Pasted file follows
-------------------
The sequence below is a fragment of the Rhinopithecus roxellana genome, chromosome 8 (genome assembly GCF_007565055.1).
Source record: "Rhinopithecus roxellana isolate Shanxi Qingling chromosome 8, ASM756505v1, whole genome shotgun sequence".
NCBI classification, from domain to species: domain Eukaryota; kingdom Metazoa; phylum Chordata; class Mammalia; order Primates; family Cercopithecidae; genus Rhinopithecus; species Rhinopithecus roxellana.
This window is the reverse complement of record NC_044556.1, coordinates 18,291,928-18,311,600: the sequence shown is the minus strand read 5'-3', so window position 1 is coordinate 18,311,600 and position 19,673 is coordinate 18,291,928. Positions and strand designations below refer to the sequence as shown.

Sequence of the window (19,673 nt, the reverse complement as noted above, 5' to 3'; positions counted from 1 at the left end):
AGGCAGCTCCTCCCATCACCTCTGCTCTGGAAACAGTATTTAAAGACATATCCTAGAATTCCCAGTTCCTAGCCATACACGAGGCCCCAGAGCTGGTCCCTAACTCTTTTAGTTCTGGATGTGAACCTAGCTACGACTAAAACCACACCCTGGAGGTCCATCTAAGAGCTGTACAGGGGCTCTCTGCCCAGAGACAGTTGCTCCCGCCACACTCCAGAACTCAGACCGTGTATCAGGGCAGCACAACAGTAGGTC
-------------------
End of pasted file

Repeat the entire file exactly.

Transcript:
The sequence below is a fragment of the Rhinopithecus roxellana genome, chromosome 8 (genome assembly GCF_007565055.1).
Source record: "Rhinopithecus roxellana isolate Shanxi Qingling chromosome 8, ASM756505v1, whole genome shotgun sequence".
NCBI classification, from domain to species: domain Eukaryota; kingdom Metazoa; phylum Chordata; class Mammalia; order Primates; family Cercopithecidae; genus Rhinopithecus; species Rhinopithecus roxellana.
This window is the reverse complement of record NC_044556.1, coordinates 18,291,928-18,311,600: the sequence shown is the minus strand read 5'-3', so window position 1 is coordinate 18,311,600 and position 19,673 is coordinate 18,291,928. Positions and strand designations below refer to the sequence as shown.

Sequence of the window (19,673 nt, the reverse complement as noted above, 5' to 3'; positions counted from 1 at the left end):
AGGCAGCTCCTCCCATCACCTCTGCTCTGGAAACAGTATTTAAAGACATATCCTAGAATTCCCAGTTCCTAGCCATACACGAGGCCCCAGAGCTGGTCCCTAACTCTTTTAGTTCTGGATGTGAACCTAGCTACGACTAAAACCACACCCTGGAGGTCCATCTAAGAGCTGTACAGGGGCTCTCTGCCCAGAGACAGTTGCTCCCGCCACACTCCAGAACTCAGACCGTGTATCAGGGCAGCACAACAGTAGGTC